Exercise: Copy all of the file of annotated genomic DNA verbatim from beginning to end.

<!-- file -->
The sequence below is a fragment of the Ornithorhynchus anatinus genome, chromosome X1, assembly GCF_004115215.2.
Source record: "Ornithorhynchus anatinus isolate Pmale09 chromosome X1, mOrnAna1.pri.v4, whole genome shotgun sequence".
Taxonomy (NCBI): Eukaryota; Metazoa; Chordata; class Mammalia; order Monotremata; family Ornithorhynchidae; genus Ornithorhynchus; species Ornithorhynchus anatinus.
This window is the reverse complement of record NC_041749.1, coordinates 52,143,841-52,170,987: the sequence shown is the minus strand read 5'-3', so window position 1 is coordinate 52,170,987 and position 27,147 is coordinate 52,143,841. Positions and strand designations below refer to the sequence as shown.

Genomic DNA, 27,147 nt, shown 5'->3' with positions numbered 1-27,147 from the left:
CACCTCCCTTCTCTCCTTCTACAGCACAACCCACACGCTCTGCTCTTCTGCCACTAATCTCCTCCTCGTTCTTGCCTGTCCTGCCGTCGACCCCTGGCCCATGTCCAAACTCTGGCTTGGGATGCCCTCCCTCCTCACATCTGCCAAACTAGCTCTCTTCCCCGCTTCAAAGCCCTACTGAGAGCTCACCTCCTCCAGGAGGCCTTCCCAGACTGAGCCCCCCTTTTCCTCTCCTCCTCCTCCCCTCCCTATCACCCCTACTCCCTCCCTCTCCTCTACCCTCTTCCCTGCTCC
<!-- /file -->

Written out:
The sequence below is a fragment of the Ornithorhynchus anatinus genome, chromosome X1, assembly GCF_004115215.2.
Source record: "Ornithorhynchus anatinus isolate Pmale09 chromosome X1, mOrnAna1.pri.v4, whole genome shotgun sequence".
Taxonomy (NCBI): Eukaryota; Metazoa; Chordata; class Mammalia; order Monotremata; family Ornithorhynchidae; genus Ornithorhynchus; species Ornithorhynchus anatinus.
This window is the reverse complement of record NC_041749.1, coordinates 52,143,841-52,170,987: the sequence shown is the minus strand read 5'-3', so window position 1 is coordinate 52,170,987 and position 27,147 is coordinate 52,143,841. Positions and strand designations below refer to the sequence as shown.

Genomic DNA, 27,147 nt, shown 5'->3' with positions numbered 1-27,147 from the left:
CACCTCCCTTCTCTCCTTCTACAGCACAACCCACACGCTCTGCTCTTCTGCCACTAATCTCCTCCTCGTTCTTGCCTGTCCTGCCGTCGACCCCTGGCCCATGTCCAAACTCTGGCTTGGGATGCCCTCCCTCCTCACATCTGCCAAACTAGCTCTCTTCCCCGCTTCAAAGCCCTACTGAGAGCTCACCTCCTCCAGGAGGCCTTCCCAGACTGAGCCCCCCTTTTCCTCTCCTCCTCCTCCCCTCCCTATCACCCCTACTCCCTCCCTCTCCTCTACCCTCTTCCCTGCTCC